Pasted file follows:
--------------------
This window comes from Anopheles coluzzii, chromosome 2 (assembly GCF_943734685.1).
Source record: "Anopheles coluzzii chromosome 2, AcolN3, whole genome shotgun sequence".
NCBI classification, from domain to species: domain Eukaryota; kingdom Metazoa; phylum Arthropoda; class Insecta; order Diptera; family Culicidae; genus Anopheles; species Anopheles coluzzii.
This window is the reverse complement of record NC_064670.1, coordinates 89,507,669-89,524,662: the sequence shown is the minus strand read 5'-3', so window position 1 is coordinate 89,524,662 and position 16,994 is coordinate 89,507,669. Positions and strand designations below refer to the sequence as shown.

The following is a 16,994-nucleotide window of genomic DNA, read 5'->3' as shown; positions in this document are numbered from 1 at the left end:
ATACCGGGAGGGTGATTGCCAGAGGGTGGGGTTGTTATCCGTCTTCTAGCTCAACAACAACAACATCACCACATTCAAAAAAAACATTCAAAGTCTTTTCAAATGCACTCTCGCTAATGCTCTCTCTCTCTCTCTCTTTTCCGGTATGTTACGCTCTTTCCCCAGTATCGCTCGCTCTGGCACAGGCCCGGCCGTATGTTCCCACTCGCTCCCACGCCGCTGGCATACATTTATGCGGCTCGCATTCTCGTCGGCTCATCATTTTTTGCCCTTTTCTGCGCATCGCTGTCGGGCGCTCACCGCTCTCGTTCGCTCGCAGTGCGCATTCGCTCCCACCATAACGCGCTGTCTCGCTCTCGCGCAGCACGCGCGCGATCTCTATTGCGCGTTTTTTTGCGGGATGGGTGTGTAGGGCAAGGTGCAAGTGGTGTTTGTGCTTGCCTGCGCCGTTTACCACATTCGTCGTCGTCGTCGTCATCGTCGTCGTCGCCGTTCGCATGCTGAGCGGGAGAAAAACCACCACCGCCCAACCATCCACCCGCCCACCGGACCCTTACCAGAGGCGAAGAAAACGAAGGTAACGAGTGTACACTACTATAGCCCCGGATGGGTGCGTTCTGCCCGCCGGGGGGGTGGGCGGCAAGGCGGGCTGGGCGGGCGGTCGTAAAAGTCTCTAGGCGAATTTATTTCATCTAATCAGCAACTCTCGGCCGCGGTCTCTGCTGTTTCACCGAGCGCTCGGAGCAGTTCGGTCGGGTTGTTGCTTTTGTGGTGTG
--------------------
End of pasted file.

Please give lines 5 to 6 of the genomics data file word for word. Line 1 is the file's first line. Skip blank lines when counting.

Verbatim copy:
The following is a 16,994-nucleotide window of genomic DNA, read 5'->3' as shown; positions in this document are numbered from 1 at the left end:
ATACCGGGAGGGTGATTGCCAGAGGGTGGGGTTGTTATCCGTCTTCTAGCTCAACAACAACAACATCACCACATTCAAAAAAAACATTCAAAGTCTTTTCAAATGCACTCTCGCTAATGCTCTCTCTCTCTCTCTCTTTTCCGGTATGTTACGCTCTTTCCCCAGTATCGCTCGCTCTGGCACAGGCCCGGCCGTATGTTCCCACTCGCTCCCACGCCGCTGGCATACATTTATGCGGCTCGCATTCTCGTCGGCTCATCATTTTTTGCCCTTTTCTGCGCATCGCTGTCGGGCGCTCACCGCTCTCGTTCGCTCGCAGTGCGCATTCGCTCCCACCATAACGCGCTGTCTCGCTCTCGCGCAGCACGCGCGCGATCTCTATTGCGCGTTTTTTTGCGGGATGGGTGTGTAGGGCAAGGTGCAAGTGGTGTTTGTGCTTGCCTGCGCCGTTTACCACATTCGTCGTCGTCGTCGTCATCGTCGTCGTCGCCGTTCGCATGCTGAGCGGGAGAAAAACCACCACCGCCCAACCATCCACCCGCCCACCGGACCCTTACCAGAGGCGAAGAAAACGAAGGTAACGAGTGTACACTACTATAGCCCCGGATGGGTGCGTTCTGCCCGCCGGGGGGGTGGGCGGCAAGGCGGGCTGGGCGGGCGGTCGTAAAAGTCTCTAGGCGAATTTATTTCATCTAATCAGCAACTCTCGGCCGCGGTCTCTGCTGTTTCACCGAGCGCTCGGAGCAGTTCGGTCGGGTTGTTGCTTTTGTGGTGTG